LONDON (Reuters) - Britain should let European Union fund managers have access to British-based clients after Brexit even there is no reciprocal arrangement for British firms, a leading trade body for hedge funds and other alternative asset managers said.
The London-based Alternative Investment Management Association (AIMA) said in a report released on Monday that Britain should “generally opt for an approach that prioritises openness over reciprocity”.
The report reiterated AIMA’s previous calls for a deal with the EU based on regulatory equivalence. This contrasts with the British financial sector’s call, backed by government, for a far more ambitious and novel financial services trade deal.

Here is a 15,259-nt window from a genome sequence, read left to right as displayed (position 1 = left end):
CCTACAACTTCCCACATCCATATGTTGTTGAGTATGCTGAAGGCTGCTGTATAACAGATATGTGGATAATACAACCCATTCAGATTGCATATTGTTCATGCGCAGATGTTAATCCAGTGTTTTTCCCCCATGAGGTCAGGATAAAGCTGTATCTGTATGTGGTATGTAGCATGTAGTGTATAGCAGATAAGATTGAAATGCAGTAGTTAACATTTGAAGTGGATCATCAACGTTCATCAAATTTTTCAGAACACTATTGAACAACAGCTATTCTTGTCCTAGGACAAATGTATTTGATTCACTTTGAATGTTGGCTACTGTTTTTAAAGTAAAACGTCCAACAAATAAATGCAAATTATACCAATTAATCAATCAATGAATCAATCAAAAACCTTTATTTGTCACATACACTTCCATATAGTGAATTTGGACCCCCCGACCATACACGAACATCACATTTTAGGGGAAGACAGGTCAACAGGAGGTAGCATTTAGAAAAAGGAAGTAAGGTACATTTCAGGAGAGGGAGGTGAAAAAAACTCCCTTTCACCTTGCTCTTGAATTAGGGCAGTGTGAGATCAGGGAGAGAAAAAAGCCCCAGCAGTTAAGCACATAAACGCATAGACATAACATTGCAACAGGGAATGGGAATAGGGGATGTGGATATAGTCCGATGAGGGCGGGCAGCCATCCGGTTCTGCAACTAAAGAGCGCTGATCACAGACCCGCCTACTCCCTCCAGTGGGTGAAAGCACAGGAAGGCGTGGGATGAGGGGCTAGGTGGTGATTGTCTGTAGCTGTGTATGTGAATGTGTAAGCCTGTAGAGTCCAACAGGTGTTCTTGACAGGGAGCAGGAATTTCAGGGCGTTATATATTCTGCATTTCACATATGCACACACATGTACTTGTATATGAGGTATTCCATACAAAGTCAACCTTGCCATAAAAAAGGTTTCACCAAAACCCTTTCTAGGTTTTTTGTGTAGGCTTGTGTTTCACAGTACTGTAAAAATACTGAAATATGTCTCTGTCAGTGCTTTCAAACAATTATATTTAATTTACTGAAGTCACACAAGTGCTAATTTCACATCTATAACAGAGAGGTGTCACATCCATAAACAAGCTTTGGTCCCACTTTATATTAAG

This would be based on mutual recognition, or reciprocal acceptance of each side’s rules.
The government has said the EU equivalence system is unworkable as market access to the bloc is granted solely at the discretion of Brussels and can be scrapped at short notice.
AIMA also said that Britain, which is Europe’s largest hedge fund centre, should use a transitional period, which extends Britain’s departure from the bloc until 2021, to finalise cooperation deals with EU national regulators.
Any deal struck by Britain and the EU should also ensure that deals struck between investors and clients prior to Brexit continue under so-called ‘grandfathering’ provisions, AIMA said.
Reporting by Simon Jessop and Huw Jones; Editing by Alexander Smith